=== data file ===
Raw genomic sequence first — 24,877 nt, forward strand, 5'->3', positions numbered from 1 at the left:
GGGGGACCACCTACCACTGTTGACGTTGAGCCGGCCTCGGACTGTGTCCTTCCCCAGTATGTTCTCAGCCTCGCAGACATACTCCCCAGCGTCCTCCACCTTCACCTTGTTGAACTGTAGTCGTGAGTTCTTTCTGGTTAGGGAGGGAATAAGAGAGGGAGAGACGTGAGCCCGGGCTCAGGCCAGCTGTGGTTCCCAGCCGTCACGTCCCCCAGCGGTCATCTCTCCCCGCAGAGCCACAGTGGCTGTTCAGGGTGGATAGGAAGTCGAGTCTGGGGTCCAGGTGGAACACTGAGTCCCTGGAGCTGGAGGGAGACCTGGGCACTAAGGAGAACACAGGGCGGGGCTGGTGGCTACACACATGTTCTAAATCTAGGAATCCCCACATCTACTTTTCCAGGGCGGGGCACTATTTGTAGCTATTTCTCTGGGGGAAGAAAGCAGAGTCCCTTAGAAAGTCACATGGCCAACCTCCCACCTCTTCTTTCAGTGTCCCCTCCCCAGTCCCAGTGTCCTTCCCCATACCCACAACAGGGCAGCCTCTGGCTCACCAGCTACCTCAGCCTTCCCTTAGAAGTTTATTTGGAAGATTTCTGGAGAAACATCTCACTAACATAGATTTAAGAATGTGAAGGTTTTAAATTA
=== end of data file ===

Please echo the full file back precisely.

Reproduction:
Raw genomic sequence first — 24,877 nt, forward strand, 5'->3', positions numbered from 1 at the left:
GGGGGACCACCTACCACTGTTGACGTTGAGCCGGCCTCGGACTGTGTCCTTCCCCAGTATGTTCTCAGCCTCGCAGACATACTCCCCAGCGTCCTCCACCTTCACCTTGTTGAACTGTAGTCGTGAGTTCTTTCTGGTTAGGGAGGGAATAAGAGAGGGAGAGACGTGAGCCCGGGCTCAGGCCAGCTGTGGTTCCCAGCCGTCACGTCCCCCAGCGGTCATCTCTCCCCGCAGAGCCACAGTGGCTGTTCAGGGTGGATAGGAAGTCGAGTCTGGGGTCCAGGTGGAACACTGAGTCCCTGGAGCTGGAGGGAGACCTGGGCACTAAGGAGAACACAGGGCGGGGCTGGTGGCTACACACATGTTCTAAATCTAGGAATCCCCACATCTACTTTTCCAGGGCGGGGCACTATTTGTAGCTATTTCTCTGGGGGAAGAAAGCAGAGTCCCTTAGAAAGTCACATGGCCAACCTCCCACCTCTTCTTTCAGTGTCCCCTCCCCAGTCCCAGTGTCCTTCCCCATACCCACAACAGGGCAGCCTCTGGCTCACCAGCTACCTCAGCCTTCCCTTAGAAGTTTATTTGGAAGATTTCTGGAGAAACATCTCACTAACATAGATTTAAGAATGTGAAGGTTTTAAATTA